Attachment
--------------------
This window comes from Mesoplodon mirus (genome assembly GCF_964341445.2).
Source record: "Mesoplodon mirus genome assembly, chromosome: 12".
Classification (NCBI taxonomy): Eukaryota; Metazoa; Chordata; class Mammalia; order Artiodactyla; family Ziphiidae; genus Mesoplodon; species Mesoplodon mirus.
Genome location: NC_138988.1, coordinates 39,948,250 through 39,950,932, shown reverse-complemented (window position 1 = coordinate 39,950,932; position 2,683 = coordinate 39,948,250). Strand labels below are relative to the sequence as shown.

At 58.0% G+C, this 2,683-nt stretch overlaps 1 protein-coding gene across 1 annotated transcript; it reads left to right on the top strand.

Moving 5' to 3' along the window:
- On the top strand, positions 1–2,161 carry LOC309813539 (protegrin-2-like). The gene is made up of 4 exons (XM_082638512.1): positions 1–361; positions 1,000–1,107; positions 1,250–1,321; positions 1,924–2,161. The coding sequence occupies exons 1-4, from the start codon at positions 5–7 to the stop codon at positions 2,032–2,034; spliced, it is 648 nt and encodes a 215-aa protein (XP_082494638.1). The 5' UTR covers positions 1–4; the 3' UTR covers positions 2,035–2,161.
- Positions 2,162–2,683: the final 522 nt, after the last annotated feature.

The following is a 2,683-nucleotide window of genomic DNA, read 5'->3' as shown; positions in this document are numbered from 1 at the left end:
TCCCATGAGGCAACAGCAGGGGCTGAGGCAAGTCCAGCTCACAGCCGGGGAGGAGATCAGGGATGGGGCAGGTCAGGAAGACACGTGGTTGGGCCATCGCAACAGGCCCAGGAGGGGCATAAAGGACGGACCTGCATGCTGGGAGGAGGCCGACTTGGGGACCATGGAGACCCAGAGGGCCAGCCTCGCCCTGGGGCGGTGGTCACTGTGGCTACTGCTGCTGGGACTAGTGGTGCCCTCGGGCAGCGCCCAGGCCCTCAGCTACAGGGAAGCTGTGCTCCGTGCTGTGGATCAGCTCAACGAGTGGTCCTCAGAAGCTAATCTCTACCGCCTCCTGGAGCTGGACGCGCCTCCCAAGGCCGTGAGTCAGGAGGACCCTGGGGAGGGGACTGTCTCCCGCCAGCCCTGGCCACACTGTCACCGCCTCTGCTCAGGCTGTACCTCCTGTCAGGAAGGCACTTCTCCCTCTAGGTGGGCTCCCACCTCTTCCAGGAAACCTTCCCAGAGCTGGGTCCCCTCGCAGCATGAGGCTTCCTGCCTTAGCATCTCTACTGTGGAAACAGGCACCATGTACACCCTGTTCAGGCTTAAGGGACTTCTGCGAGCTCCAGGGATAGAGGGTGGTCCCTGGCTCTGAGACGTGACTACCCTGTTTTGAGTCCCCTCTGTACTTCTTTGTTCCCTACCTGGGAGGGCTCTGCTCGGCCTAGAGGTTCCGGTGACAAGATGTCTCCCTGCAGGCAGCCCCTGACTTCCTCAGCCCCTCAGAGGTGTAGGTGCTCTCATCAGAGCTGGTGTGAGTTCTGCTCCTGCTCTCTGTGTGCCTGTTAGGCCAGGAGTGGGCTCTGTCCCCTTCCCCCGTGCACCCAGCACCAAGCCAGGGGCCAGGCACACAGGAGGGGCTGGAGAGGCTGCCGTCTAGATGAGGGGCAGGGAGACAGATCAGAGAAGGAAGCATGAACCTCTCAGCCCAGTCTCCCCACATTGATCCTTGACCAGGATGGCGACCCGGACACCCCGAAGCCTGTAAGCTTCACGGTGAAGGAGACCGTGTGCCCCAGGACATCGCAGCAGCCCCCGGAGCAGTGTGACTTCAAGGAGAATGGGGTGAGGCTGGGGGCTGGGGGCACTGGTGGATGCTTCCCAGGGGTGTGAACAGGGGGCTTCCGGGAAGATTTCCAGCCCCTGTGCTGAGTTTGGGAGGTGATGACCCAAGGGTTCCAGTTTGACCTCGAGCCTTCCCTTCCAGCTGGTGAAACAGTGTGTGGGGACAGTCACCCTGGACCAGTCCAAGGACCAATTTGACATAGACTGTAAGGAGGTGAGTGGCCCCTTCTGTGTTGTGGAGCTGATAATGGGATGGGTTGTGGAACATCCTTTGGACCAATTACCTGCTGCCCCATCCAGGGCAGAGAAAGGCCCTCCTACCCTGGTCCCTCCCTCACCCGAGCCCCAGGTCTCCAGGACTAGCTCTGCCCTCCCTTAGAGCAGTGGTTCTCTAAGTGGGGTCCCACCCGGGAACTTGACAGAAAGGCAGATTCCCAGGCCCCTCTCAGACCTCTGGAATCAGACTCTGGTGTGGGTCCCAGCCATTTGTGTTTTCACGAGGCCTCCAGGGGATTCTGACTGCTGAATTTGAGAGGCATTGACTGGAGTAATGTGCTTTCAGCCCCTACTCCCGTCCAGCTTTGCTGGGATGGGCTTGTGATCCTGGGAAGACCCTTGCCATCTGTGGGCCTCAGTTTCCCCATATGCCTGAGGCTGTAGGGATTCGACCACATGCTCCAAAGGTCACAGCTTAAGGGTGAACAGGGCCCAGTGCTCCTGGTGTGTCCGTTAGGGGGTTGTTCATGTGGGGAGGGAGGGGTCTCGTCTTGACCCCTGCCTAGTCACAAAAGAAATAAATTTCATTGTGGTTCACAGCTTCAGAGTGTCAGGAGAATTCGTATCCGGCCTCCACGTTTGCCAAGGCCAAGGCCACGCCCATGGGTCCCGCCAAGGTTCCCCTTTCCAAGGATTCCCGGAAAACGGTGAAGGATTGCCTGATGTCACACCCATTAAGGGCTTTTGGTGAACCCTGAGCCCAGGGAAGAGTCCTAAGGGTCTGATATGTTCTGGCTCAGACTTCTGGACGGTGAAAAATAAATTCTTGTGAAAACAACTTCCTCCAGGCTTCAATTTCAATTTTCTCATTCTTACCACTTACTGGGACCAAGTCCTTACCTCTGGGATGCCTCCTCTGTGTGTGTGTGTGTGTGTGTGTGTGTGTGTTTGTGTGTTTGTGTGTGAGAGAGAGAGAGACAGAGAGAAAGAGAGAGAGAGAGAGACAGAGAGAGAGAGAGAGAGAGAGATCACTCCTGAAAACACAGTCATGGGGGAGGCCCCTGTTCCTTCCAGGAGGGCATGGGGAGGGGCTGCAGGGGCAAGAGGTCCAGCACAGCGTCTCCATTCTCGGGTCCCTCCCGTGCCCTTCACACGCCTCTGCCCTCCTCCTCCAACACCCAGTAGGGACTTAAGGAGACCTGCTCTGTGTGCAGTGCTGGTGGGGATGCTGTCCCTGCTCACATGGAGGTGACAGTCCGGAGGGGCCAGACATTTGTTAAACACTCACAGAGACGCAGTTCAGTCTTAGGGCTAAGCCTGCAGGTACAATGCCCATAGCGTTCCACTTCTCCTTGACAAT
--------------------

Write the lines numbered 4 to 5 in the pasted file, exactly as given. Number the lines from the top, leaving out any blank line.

Genome location: NC_138988.1, coordinates 39,948,250 through 39,950,932, shown reverse-complemented (window position 1 = coordinate 39,950,932; position 2,683 = coordinate 39,948,250). Strand labels below are relative to the sequence as shown.

At 58.0% G+C, this 2,683-nt stretch overlaps 1 protein-coding gene across 1 annotated transcript; it reads left to right on the top strand.